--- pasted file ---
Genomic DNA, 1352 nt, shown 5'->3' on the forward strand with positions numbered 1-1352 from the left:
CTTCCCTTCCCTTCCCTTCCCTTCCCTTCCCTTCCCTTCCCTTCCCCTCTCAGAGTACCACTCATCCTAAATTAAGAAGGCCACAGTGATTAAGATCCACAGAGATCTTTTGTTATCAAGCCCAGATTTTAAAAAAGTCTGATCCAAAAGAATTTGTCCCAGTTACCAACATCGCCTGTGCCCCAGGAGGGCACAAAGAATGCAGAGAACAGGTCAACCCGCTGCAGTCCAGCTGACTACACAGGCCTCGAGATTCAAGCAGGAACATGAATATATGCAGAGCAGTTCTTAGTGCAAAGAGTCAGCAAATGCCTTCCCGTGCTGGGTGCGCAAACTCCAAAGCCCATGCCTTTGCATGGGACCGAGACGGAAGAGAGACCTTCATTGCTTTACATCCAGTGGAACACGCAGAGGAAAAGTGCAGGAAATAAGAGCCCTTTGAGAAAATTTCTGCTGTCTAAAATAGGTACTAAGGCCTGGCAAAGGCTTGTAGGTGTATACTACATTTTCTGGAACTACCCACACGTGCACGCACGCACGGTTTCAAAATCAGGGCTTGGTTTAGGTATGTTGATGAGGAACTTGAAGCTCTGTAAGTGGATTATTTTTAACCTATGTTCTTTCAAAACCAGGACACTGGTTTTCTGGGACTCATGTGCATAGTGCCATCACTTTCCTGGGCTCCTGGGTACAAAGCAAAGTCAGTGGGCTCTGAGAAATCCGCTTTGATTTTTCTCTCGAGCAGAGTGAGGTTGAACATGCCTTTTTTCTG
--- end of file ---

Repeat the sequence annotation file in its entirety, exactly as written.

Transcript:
Genomic DNA, 1352 nt, shown 5'->3' on the forward strand with positions numbered 1-1352 from the left:
CTTCCCTTCCCTTCCCTTCCCTTCCCTTCCCTTCCCTTCCCTTCCCCTCTCAGAGTACCACTCATCCTAAATTAAGAAGGCCACAGTGATTAAGATCCACAGAGATCTTTTGTTATCAAGCCCAGATTTTAAAAAAGTCTGATCCAAAAGAATTTGTCCCAGTTACCAACATCGCCTGTGCCCCAGGAGGGCACAAAGAATGCAGAGAACAGGTCAACCCGCTGCAGTCCAGCTGACTACACAGGCCTCGAGATTCAAGCAGGAACATGAATATATGCAGAGCAGTTCTTAGTGCAAAGAGTCAGCAAATGCCTTCCCGTGCTGGGTGCGCAAACTCCAAAGCCCATGCCTTTGCATGGGACCGAGACGGAAGAGAGACCTTCATTGCTTTACATCCAGTGGAACACGCAGAGGAAAAGTGCAGGAAATAAGAGCCCTTTGAGAAAATTTCTGCTGTCTAAAATAGGTACTAAGGCCTGGCAAAGGCTTGTAGGTGTATACTACATTTTCTGGAACTACCCACACGTGCACGCACGCACGGTTTCAAAATCAGGGCTTGGTTTAGGTATGTTGATGAGGAACTTGAAGCTCTGTAAGTGGATTATTTTTAACCTATGTTCTTTCAAAACCAGGACACTGGTTTTCTGGGACTCATGTGCATAGTGCCATCACTTTCCTGGGCTCCTGGGTACAAAGCAAAGTCAGTGGGCTCTGAGAAATCCGCTTTGATTTTTCTCTCGAGCAGAGTGAGGTTGAACATGCCTTTTTTCTG